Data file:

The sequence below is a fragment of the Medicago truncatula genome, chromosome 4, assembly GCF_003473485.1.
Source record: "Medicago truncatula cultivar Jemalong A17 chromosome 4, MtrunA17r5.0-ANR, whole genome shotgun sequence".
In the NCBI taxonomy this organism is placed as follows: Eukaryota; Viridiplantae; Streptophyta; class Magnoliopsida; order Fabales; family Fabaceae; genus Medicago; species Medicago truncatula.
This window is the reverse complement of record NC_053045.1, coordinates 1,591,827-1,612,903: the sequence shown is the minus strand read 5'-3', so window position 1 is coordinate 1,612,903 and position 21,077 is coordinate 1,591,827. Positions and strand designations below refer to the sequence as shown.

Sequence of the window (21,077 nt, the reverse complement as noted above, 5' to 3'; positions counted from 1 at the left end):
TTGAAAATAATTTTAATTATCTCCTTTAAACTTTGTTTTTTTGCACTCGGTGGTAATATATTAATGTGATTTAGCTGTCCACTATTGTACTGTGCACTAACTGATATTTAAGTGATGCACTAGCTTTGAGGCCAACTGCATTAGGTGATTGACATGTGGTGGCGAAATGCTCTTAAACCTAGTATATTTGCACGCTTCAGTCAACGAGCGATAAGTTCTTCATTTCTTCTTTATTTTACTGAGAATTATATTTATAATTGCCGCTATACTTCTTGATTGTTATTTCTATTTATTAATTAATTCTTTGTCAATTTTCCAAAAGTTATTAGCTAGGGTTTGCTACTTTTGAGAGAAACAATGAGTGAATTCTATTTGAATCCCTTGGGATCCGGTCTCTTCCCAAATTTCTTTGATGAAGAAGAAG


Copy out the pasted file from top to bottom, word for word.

The sequence below is a fragment of the Medicago truncatula genome, chromosome 4, assembly GCF_003473485.1.
Source record: "Medicago truncatula cultivar Jemalong A17 chromosome 4, MtrunA17r5.0-ANR, whole genome shotgun sequence".
In the NCBI taxonomy this organism is placed as follows: Eukaryota; Viridiplantae; Streptophyta; class Magnoliopsida; order Fabales; family Fabaceae; genus Medicago; species Medicago truncatula.
This window is the reverse complement of record NC_053045.1, coordinates 1,591,827-1,612,903: the sequence shown is the minus strand read 5'-3', so window position 1 is coordinate 1,612,903 and position 21,077 is coordinate 1,591,827. Positions and strand designations below refer to the sequence as shown.

Sequence of the window (21,077 nt, the reverse complement as noted above, 5' to 3'; positions counted from 1 at the left end):
TTGAAAATAATTTTAATTATCTCCTTTAAACTTTGTTTTTTTGCACTCGGTGGTAATATATTAATGTGATTTAGCTGTCCACTATTGTACTGTGCACTAACTGATATTTAAGTGATGCACTAGCTTTGAGGCCAACTGCATTAGGTGATTGACATGTGGTGGCGAAATGCTCTTAAACCTAGTATATTTGCACGCTTCAGTCAACGAGCGATAAGTTCTTCATTTCTTCTTTATTTTACTGAGAATTATATTTATAATTGCCGCTATACTTCTTGATTGTTATTTCTATTTATTAATTAATTCTTTGTCAATTTTCCAAAAGTTATTAGCTAGGGTTTGCTACTTTTGAGAGAAACAATGAGTGAATTCTATTTGAATCCCTTGGGATCCGGTCTCTTCCCAAATTTCTTTGATGAAGAAGAAG